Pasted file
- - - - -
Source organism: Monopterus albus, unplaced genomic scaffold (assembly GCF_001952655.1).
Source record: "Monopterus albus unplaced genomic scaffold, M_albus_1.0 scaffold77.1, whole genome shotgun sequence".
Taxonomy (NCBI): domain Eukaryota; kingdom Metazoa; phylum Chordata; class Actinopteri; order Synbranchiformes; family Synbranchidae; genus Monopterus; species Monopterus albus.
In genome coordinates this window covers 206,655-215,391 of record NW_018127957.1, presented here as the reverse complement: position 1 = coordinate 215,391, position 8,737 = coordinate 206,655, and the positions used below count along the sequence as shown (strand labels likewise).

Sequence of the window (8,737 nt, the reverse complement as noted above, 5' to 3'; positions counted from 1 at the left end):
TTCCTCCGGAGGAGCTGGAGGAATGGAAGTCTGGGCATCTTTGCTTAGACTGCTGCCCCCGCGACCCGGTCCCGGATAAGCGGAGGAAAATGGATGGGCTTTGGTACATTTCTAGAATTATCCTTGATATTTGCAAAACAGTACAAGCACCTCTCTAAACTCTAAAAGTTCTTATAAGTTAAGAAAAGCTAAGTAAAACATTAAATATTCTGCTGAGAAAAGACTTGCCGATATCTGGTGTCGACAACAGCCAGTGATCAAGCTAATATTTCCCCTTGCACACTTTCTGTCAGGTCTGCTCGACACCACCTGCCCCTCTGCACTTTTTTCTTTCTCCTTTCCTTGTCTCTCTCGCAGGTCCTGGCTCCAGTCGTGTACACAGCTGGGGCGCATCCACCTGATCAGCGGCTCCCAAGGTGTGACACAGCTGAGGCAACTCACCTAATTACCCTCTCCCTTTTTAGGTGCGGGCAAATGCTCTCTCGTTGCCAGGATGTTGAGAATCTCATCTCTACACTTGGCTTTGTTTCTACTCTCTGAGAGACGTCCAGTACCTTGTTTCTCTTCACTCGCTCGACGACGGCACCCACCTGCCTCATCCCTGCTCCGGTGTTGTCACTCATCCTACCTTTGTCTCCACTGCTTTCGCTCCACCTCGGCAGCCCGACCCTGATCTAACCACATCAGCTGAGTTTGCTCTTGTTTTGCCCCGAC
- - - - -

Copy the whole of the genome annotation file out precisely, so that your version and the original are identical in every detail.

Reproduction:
Source organism: Monopterus albus, unplaced genomic scaffold (assembly GCF_001952655.1).
Source record: "Monopterus albus unplaced genomic scaffold, M_albus_1.0 scaffold77.1, whole genome shotgun sequence".
Taxonomy (NCBI): domain Eukaryota; kingdom Metazoa; phylum Chordata; class Actinopteri; order Synbranchiformes; family Synbranchidae; genus Monopterus; species Monopterus albus.
In genome coordinates this window covers 206,655-215,391 of record NW_018127957.1, presented here as the reverse complement: position 1 = coordinate 215,391, position 8,737 = coordinate 206,655, and the positions used below count along the sequence as shown (strand labels likewise).

Sequence of the window (8,737 nt, the reverse complement as noted above, 5' to 3'; positions counted from 1 at the left end):
TTCCTCCGGAGGAGCTGGAGGAATGGAAGTCTGGGCATCTTTGCTTAGACTGCTGCCCCCGCGACCCGGTCCCGGATAAGCGGAGGAAAATGGATGGGCTTTGGTACATTTCTAGAATTATCCTTGATATTTGCAAAACAGTACAAGCACCTCTCTAAACTCTAAAAGTTCTTATAAGTTAAGAAAAGCTAAGTAAAACATTAAATATTCTGCTGAGAAAAGACTTGCCGATATCTGGTGTCGACAACAGCCAGTGATCAAGCTAATATTTCCCCTTGCACACTTTCTGTCAGGTCTGCTCGACACCACCTGCCCCTCTGCACTTTTTTCTTTCTCCTTTCCTTGTCTCTCTCGCAGGTCCTGGCTCCAGTCGTGTACACAGCTGGGGCGCATCCACCTGATCAGCGGCTCCCAAGGTGTGACACAGCTGAGGCAACTCACCTAATTACCCTCTCCCTTTTTAGGTGCGGGCAAATGCTCTCTCGTTGCCAGGATGTTGAGAATCTCATCTCTACACTTGGCTTTGTTTCTACTCTCTGAGAGACGTCCAGTACCTTGTTTCTCTTCACTCGCTCGACGACGGCACCCACCTGCCTCATCCCTGCTCCGGTGTTGTCACTCATCCTACCTTTGTCTCCACTGCTTTCGCTCCACCTCGGCAGCCCGACCCTGATCTAACCACATCAGCTGAGTTTGCTCTTGTTTTGCCCCGAC